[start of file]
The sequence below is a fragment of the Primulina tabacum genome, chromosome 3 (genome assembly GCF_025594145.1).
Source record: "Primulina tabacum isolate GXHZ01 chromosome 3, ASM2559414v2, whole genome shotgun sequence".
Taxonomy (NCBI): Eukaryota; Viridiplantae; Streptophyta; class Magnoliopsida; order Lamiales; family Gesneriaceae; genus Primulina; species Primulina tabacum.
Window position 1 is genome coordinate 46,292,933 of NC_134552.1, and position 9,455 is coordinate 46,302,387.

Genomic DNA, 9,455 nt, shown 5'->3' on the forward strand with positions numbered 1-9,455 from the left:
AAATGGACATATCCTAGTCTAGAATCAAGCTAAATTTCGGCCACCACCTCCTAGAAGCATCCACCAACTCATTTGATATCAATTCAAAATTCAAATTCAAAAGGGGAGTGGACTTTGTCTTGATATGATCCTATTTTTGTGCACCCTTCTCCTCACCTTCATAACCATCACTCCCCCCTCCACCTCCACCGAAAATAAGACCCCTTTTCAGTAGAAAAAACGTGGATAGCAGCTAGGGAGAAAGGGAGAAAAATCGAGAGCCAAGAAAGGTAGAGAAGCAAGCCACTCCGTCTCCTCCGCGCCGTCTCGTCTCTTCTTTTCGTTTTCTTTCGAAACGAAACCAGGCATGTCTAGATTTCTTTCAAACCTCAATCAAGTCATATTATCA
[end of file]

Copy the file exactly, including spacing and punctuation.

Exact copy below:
The sequence below is a fragment of the Primulina tabacum genome, chromosome 3 (genome assembly GCF_025594145.1).
Source record: "Primulina tabacum isolate GXHZ01 chromosome 3, ASM2559414v2, whole genome shotgun sequence".
Taxonomy (NCBI): Eukaryota; Viridiplantae; Streptophyta; class Magnoliopsida; order Lamiales; family Gesneriaceae; genus Primulina; species Primulina tabacum.
Window position 1 is genome coordinate 46,292,933 of NC_134552.1, and position 9,455 is coordinate 46,302,387.

Genomic DNA, 9,455 nt, shown 5'->3' on the forward strand with positions numbered 1-9,455 from the left:
AAATGGACATATCCTAGTCTAGAATCAAGCTAAATTTCGGCCACCACCTCCTAGAAGCATCCACCAACTCATTTGATATCAATTCAAAATTCAAATTCAAAAGGGGAGTGGACTTTGTCTTGATATGATCCTATTTTTGTGCACCCTTCTCCTCACCTTCATAACCATCACTCCCCCCTCCACCTCCACCGAAAATAAGACCCCTTTTCAGTAGAAAAAACGTGGATAGCAGCTAGGGAGAAAGGGAGAAAAATCGAGAGCCAAGAAAGGTAGAGAAGCAAGCCACTCCGTCTCCTCCGCGCCGTCTCGTCTCTTCTTTTCGTTTTCTTTCGAAACGAAACCAGGCATGTCTAGATTTCTTTCAAACCTCAATCAAGTCATATTATCA